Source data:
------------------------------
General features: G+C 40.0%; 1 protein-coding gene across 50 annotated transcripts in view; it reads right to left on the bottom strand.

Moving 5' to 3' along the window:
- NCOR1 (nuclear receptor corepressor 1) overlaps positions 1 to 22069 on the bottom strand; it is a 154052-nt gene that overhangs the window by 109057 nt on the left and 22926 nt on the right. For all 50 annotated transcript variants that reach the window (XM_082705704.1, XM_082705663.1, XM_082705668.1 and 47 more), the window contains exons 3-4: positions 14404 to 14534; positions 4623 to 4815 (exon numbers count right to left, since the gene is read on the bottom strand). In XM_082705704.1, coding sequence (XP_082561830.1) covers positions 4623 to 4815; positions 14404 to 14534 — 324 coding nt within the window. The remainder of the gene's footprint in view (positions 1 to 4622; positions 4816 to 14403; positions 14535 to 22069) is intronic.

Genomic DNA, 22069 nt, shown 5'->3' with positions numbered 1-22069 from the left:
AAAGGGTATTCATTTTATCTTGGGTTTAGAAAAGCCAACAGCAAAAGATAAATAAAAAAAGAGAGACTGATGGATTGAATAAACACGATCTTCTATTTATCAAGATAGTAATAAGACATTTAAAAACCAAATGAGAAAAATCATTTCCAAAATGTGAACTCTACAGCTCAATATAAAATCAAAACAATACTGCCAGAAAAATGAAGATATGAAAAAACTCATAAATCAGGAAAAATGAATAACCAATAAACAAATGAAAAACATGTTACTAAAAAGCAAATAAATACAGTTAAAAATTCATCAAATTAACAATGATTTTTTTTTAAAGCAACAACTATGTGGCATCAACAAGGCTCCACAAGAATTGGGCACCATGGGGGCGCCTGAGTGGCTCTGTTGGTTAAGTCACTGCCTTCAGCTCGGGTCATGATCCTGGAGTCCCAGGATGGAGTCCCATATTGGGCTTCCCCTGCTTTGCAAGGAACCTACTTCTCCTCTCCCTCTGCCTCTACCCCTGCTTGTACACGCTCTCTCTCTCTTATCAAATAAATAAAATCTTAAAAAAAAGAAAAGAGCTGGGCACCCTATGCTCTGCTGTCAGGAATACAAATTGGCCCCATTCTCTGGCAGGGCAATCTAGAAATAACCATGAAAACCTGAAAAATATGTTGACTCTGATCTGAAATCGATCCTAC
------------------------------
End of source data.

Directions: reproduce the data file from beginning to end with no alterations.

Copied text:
General features: G+C 40.0%; 1 protein-coding gene across 50 annotated transcripts in view; it reads right to left on the bottom strand.

Moving 5' to 3' along the window:
- NCOR1 (nuclear receptor corepressor 1) overlaps positions 1 to 22069 on the bottom strand; it is a 154052-nt gene that overhangs the window by 109057 nt on the left and 22926 nt on the right. For all 50 annotated transcript variants that reach the window (XM_082705704.1, XM_082705663.1, XM_082705668.1 and 47 more), the window contains exons 3-4: positions 14404 to 14534; positions 4623 to 4815 (exon numbers count right to left, since the gene is read on the bottom strand). In XM_082705704.1, coding sequence (XP_082561830.1) covers positions 4623 to 4815; positions 14404 to 14534 — 324 coding nt within the window. The remainder of the gene's footprint in view (positions 1 to 4622; positions 4816 to 14403; positions 14535 to 22069) is intronic.

Genomic DNA, 22069 nt, shown 5'->3' with positions numbered 1-22069 from the left:
AAAGGGTATTCATTTTATCTTGGGTTTAGAAAAGCCAACAGCAAAAGATAAATAAAAAAAGAGAGACTGATGGATTGAATAAACACGATCTTCTATTTATCAAGATAGTAATAAGACATTTAAAAACCAAATGAGAAAAATCATTTCCAAAATGTGAACTCTACAGCTCAATATAAAATCAAAACAATACTGCCAGAAAAATGAAGATATGAAAAAACTCATAAATCAGGAAAAATGAATAACCAATAAACAAATGAAAAACATGTTACTAAAAAGCAAATAAATACAGTTAAAAATTCATCAAATTAACAATGATTTTTTTTTAAAGCAACAACTATGTGGCATCAACAAGGCTCCACAAGAATTGGGCACCATGGGGGCGCCTGAGTGGCTCTGTTGGTTAAGTCACTGCCTTCAGCTCGGGTCATGATCCTGGAGTCCCAGGATGGAGTCCCATATTGGGCTTCCCCTGCTTTGCAAGGAACCTACTTCTCCTCTCCCTCTGCCTCTACCCCTGCTTGTACACGCTCTCTCTCTCTTATCAAATAAATAAAATCTTAAAAAAAAGAAAAGAGCTGGGCACCCTATGCTCTGCTGTCAGGAATACAAATTGGCCCCATTCTCTGGCAGGGCAATCTAGAAATAACCATGAAAACCTGAAAAATATGTTGACTCTGATCTGAAATCGATCCTAC